Moreno says subsidy could end first for ‘super’ gasoline, explains Assange conditions

Aug 6, 2018

In a Sunday interview with Univision tv, President Lenin Moreno said the government is conducting a top-to-bottom review of the fuel subsidies that cost Ecuador billions of dollars a year. The first subsidy to be eliminated, he said, may be the one for high-octane gasoline.

President Lenin Moreno

On the possible release of Julian Assange from Ecuador’s British embassy, the president again said he would insist that the WikiLeaks founder not face the death penalty if he is extradited to the U.S.

In a 30-minute discussion with Univision news anchor Patricia Janiot, Moreno said that protecting the poorest Ecuadorians is a key component of the fuel subsidy review. “This has been the focus of my government since the beginning and it will remain the case as we evaluate the subsidies,” he said.

He said one of the first subsidies to be eliminated may the one for “super”, or high-octane gasoline. “This fuel is for expensive vehicles that are not owned by poor people. The people who own these cars and trucks can afford to pay market price for gasoline.”

The government subsidy for gasoline covers more than 50 percent of the actual market cost, Moreno said. Regular gasoline costs $1.48 a gallon with the subsidy while “super” is $2.19. World-wide, the market prices, with taxes, are $5.80 and $6.95 respectively.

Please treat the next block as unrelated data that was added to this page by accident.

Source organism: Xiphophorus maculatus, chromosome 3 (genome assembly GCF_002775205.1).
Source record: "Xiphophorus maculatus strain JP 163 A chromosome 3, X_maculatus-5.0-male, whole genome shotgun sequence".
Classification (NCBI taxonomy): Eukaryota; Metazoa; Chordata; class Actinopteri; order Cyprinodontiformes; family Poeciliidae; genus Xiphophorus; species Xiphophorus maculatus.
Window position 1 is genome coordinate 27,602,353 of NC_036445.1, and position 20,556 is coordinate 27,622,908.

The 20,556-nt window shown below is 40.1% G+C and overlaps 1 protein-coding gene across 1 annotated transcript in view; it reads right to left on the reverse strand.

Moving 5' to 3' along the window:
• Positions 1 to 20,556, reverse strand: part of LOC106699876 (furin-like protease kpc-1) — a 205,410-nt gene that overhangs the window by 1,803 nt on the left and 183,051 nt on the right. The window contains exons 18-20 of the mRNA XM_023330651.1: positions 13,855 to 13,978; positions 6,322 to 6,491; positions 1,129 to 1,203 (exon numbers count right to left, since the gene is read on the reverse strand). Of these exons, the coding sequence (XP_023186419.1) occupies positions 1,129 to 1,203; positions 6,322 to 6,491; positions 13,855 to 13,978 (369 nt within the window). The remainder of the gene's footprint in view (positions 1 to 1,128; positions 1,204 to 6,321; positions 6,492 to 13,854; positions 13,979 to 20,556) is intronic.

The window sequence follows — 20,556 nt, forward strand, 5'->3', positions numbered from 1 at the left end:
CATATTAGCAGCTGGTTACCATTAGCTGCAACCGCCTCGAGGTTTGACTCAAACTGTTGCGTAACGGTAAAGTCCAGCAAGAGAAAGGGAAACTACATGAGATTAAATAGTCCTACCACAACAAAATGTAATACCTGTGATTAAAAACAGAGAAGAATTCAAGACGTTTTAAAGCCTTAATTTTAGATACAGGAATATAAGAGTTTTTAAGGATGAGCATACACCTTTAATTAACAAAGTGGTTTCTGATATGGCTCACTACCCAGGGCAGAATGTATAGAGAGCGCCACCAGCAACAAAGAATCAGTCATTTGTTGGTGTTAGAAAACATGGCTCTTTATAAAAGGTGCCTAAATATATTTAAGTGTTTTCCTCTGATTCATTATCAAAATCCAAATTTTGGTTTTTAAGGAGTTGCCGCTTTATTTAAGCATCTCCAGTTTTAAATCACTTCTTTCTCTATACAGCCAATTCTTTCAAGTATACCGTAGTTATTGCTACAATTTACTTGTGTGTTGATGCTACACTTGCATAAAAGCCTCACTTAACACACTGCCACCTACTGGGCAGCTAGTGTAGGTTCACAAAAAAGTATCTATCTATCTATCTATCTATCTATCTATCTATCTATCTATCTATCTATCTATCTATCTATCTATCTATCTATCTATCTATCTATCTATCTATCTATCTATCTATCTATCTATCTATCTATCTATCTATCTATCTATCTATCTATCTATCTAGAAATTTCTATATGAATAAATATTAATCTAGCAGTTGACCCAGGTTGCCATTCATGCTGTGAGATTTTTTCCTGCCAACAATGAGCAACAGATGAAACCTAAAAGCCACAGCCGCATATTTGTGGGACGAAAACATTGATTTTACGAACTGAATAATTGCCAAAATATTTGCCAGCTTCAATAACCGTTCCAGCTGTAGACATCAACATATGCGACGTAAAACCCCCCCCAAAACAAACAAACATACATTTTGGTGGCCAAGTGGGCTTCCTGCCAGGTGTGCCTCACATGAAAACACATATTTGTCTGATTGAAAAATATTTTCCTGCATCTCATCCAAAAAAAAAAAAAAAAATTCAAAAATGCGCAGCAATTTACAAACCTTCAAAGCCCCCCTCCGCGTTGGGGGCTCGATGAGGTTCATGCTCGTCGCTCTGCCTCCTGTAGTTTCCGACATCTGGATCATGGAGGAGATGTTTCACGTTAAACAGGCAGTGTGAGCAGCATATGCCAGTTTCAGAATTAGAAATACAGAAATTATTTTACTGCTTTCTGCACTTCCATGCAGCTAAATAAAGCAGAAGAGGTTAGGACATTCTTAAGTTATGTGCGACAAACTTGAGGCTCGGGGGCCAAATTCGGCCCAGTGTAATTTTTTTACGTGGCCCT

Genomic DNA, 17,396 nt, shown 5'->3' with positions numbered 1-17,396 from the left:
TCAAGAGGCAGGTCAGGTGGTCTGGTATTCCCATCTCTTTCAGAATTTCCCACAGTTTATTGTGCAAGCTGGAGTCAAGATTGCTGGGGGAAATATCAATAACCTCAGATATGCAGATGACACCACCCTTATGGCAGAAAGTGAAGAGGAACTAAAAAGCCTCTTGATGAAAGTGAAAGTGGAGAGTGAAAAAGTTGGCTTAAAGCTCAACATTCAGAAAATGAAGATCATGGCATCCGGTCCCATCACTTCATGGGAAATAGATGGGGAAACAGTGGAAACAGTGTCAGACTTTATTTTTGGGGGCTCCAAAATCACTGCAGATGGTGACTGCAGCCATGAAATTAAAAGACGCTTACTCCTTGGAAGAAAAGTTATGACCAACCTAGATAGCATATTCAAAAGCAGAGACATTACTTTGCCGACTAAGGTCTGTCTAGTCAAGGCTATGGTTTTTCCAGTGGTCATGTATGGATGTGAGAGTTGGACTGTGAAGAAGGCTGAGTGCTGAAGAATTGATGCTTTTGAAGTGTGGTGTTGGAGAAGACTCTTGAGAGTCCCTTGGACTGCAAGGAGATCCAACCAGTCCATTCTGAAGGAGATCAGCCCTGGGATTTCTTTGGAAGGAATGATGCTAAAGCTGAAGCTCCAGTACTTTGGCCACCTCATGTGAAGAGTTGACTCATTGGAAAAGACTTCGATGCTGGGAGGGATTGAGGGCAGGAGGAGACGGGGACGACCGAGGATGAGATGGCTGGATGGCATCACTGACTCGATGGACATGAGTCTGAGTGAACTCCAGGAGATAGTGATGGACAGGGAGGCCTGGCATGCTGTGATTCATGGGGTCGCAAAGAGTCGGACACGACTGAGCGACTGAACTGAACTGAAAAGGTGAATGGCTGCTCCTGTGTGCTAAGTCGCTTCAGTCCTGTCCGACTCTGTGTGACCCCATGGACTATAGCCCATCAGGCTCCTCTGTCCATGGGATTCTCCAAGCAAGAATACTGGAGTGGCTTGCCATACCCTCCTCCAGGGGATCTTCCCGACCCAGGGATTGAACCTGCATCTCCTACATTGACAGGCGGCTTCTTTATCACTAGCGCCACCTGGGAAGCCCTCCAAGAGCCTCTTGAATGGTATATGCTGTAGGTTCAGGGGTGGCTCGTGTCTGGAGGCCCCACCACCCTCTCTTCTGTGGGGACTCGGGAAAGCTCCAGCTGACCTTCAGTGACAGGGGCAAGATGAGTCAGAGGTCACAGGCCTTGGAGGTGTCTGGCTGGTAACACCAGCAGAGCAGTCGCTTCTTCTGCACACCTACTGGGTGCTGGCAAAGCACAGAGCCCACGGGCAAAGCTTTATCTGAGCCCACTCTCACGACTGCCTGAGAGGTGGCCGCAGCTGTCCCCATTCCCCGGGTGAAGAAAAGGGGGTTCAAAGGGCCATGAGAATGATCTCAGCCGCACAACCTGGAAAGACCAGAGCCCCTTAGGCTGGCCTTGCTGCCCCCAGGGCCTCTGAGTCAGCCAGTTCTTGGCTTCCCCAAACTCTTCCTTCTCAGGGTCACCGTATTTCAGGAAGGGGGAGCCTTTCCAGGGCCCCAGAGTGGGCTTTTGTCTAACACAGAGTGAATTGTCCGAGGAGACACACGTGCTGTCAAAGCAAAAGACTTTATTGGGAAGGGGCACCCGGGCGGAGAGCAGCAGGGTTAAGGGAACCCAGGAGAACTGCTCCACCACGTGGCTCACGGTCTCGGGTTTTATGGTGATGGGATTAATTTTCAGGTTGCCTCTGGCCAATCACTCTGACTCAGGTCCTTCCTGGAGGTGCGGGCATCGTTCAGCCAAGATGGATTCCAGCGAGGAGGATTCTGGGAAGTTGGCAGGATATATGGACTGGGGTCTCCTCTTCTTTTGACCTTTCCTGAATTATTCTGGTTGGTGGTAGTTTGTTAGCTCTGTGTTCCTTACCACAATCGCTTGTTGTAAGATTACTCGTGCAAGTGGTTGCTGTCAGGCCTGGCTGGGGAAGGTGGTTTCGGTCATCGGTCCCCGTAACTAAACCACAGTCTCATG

When asked about the status of Assange, Moreno insisted that there are conditions for ending his asylum in the London embassy. “We have talked with the British government, as well as to Mr. Assange’s attorneys, about the conditions under which he would be allowed to leave the embassy, and we believe the matter will be resolved soon.” he said.

He added: “One of my conditions, as I have said before, is that his life not be put in danger as a result of future legal action,” in reference to the possible imposition of the death penalty if Assange is extradited and found guilty of espionage in the U.S.

Answering a question about Ecuador’s economy, Moreno said the economic revitalization law currently being considered in the National Assembly will provide incentives for investment. “I believe it is a good law, with the changes I have proposed, that should stimulate economic growth.”

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